SAN FRANCISCO – Alaska, fresh from winning a final upgrade to triple-A, sells $164 million of bonds next week to fund school construction.
The state’s first sale of the year will come just after an upgrade to triple-A status on its $575 million of outstanding GO debt from Fitch Ratings, the last holdout of the rating firms.
Fitch upgraded Alaska Monday to AAA from AA-plus, matching the gilt-edged ratings by Moody’s Investors Service and Standard & Poor’s. All outlooks from the companies are stable.
Alaska will sell the debt to investors in two series sometime next week - $153 million of tax-exempt general obligation bonds and $11.9 million of taxable qualified school construction bonds, according to Deven Mitchell, the state’s debt manager.
Even with yields in the market so low, Alaska’s triple-A sale is likely to be sought after by institutions that are after quality.
“I think it will be received smooth as velvet,” said Marilyn Cohen, founder of Envision Capital Management Inc. in Los Angeles, and who holds Alaska bonds.
“I don’t think they are going to have a problem at all,” she said. “All of these yields are so shockingly low that a triple-A probably shouldn’t freak anybody out.”
The benchmark Municipal Market Data yield index finished Friday with the 10-year municipal bond yield marker at 1.80% and the 30-year at 2.89%.
The big piece of the sale will have an average amortization life in the seven-and-a-half year to eight-year range, Mitchell said.
“Just because of the shorter amortization on the tax-exempt bonds we anticipate true interest cost somewhere in the 1.5% to 2% range,” Mitchell said about the sale.
Citi is the lead manager on the sale. The state is expected to release the preliminary official statement for the sale early this week.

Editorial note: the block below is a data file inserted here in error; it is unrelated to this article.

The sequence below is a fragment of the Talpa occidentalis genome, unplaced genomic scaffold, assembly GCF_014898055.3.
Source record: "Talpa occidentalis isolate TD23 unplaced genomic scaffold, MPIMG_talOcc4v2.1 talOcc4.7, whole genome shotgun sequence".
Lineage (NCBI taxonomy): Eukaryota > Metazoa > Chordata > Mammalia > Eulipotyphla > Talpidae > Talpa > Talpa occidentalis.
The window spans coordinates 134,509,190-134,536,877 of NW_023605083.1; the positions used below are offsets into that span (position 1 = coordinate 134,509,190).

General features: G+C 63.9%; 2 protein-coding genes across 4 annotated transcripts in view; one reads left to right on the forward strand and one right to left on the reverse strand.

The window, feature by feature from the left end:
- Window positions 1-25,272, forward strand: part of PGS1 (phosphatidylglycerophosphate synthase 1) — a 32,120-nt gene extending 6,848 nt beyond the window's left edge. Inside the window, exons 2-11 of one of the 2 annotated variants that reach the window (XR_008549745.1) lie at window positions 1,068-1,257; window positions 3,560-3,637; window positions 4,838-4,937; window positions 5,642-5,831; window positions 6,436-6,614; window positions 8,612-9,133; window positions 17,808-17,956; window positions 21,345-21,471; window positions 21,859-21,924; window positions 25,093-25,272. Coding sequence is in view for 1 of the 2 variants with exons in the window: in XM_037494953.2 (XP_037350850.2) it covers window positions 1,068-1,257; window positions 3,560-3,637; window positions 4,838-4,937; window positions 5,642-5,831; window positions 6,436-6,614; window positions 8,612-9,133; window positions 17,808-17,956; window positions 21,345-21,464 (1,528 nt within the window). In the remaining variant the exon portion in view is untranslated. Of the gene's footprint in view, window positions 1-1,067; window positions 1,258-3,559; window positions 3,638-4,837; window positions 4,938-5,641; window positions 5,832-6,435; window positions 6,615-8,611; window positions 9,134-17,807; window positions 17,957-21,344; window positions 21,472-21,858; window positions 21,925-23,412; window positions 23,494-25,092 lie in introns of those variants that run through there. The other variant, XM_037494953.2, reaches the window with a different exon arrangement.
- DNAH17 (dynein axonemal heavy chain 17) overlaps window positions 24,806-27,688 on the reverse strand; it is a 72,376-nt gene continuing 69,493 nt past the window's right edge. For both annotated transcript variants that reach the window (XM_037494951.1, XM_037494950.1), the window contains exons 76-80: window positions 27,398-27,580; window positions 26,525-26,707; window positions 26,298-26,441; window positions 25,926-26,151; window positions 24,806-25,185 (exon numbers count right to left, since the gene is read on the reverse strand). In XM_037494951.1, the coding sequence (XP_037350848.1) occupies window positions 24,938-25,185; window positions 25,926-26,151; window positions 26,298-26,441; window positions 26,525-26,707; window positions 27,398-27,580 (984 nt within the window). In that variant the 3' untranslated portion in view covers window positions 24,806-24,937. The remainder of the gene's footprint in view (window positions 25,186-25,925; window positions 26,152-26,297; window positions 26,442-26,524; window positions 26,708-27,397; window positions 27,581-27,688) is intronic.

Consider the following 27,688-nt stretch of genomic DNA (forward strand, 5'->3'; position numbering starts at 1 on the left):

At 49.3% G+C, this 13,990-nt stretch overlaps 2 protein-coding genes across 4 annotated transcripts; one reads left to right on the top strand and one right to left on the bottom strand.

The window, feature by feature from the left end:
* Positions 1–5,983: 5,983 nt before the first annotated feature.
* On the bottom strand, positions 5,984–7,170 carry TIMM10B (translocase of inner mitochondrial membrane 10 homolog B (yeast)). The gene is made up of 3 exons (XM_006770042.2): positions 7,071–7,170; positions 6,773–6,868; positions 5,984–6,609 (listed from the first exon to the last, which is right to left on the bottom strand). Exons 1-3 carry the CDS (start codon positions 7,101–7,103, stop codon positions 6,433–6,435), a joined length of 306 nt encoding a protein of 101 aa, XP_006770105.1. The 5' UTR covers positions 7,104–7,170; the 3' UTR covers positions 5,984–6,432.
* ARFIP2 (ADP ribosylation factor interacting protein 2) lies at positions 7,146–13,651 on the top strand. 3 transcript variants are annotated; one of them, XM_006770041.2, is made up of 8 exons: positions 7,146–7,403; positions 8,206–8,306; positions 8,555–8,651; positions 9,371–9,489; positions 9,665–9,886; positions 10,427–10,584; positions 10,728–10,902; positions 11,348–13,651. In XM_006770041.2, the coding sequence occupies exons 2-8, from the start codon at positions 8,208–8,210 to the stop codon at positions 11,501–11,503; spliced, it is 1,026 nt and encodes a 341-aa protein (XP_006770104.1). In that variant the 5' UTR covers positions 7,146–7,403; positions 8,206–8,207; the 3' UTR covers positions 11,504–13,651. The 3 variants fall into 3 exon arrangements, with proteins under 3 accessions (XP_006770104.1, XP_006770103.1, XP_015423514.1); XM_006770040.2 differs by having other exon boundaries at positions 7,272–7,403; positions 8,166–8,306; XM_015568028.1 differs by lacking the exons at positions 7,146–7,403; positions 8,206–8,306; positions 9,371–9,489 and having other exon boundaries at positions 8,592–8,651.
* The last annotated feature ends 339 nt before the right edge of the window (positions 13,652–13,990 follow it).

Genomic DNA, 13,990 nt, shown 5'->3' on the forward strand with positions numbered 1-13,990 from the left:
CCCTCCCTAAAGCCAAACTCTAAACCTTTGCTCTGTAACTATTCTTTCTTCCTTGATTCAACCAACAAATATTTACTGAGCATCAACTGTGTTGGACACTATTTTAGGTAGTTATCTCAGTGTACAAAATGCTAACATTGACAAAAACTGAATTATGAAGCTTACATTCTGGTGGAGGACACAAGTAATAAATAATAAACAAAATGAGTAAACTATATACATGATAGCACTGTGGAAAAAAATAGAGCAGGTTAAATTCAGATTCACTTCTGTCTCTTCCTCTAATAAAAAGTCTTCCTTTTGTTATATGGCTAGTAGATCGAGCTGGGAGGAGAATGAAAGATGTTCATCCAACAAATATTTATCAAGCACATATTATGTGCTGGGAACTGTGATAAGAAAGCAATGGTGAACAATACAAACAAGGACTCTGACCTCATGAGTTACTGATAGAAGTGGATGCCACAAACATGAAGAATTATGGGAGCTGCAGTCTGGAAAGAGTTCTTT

State voters approved the bond authorization in 2010 to fund construction of library, research and other education-related facilities.
Fitch said it raised its rating because of Alaska’s “maintenance of very substantial and growing reserve balances and the continuation of conservative financial management practices at a time of strong revenue performance.”
The state gets 92% of its unrestricted general fund revenues from oil-related activities, according to Fitch.
Another strength has been Alaska’s ability to put away money.
S&P noted in its report last week that the state has budget reserves equal to more than 200% of its annual operating expenses.
Moody’s said in its report that Alaska has benefitted from elevated oil prices and from conservative management of oil-related revenues.
On the other hand, Moody’s said in last week’s note, the state is vulnerable to the global economy because of its oil revenues and it expects it to benefit more in the future from its vast natural gas resources.
“The outlook for Alaska is stable, based on expectations the state will continue to make conservative oil revenue forecasts and plan for the eventual depletion of its oil resources, and that its large budgetary reserves will allow it to withstand short-term production disruptions,” Moody’s said.